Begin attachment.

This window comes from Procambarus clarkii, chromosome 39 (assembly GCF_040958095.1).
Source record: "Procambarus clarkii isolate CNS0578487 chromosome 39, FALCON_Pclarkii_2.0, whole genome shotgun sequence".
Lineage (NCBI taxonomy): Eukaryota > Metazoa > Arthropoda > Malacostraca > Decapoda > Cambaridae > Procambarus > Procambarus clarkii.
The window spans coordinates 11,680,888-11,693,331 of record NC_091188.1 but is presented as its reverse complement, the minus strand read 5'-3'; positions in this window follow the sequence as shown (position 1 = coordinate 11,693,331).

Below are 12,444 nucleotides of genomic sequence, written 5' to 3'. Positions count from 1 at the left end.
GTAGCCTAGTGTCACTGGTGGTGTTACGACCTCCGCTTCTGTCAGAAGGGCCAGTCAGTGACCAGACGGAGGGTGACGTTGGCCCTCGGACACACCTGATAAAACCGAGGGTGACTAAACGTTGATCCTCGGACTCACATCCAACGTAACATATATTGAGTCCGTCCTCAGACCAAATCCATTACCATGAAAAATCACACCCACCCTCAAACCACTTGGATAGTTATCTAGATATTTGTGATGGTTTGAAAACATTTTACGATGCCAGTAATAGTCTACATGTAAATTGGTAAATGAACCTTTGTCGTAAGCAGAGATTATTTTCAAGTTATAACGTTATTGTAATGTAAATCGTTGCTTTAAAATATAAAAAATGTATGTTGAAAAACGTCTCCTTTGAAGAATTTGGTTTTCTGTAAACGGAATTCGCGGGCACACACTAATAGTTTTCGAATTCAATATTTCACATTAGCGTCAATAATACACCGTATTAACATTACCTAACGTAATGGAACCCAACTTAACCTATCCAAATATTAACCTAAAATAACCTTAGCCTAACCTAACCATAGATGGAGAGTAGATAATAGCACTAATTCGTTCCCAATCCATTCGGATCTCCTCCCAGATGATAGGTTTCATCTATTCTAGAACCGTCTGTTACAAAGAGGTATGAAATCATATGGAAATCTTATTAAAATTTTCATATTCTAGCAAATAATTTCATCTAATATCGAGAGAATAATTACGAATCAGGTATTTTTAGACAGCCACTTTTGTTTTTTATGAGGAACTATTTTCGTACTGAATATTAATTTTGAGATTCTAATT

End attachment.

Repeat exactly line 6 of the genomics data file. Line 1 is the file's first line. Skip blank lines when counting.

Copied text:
GTAGCCTAGTGTCACTGGTGGTGTTACGACCTCCGCTTCTGTCAGAAGGGCCAGTCAGTGACCAGACGGAGGGTGACGTTGGCCCTCGGACACACCTGATAAAACCGAGGGTGACTAAACGTTGATCCTCGGACTCACATCCAACGTAACATATATTGAGTCCGTCCTCAGACCAAATCCATTACCATGAAAAATCACACCCACCCTCAAACCACTTGGATAGTTATCTAGATATTTGTGATGGTTTGAAAACATTTTACGATGCCAGTAATAGTCTACATGTAAATTGGTAAATGAACCTTTGTCGTAAGCAGAGATTATTTTCAAGTTATAACGTTATTGTAATGTAAATCGTTGCTTTAAAATATAAAAAATGTATGTTGAAAAACGTCTCCTTTGAAGAATTTGGTTTTCTGTAAACGGAATTCGCGGGCACACACTAATAGTTTTCGAATTCAATATTTCACATTAGCGTCAATAATACACCGTATTAACATTACCTAACGTAATGGAACCCAACTTAACCTATCCAAATATTAACCTAAAATAACCTTAGCCTAACCTAACCATAGATGGAGAGTAGATAATAGCACTAATTCGTTCCCAATCCATTCGGATCTCCTCCCAGATGATAGGTTTCATCTATTCTAGAACCGTCTGTTACAAAGAGGTATGAAATCATATGGAAATCTTATTAAAATTTTCATATTCTAGCAAATAATTTCATCTAATATCGAGAGAATAATTACGAATCAGGTATTTTTAGACAGCCACTTTTGTTTTTTATGAGGAACTATTTTCGTACTGAATATTAATTTTGAGATTCTAATT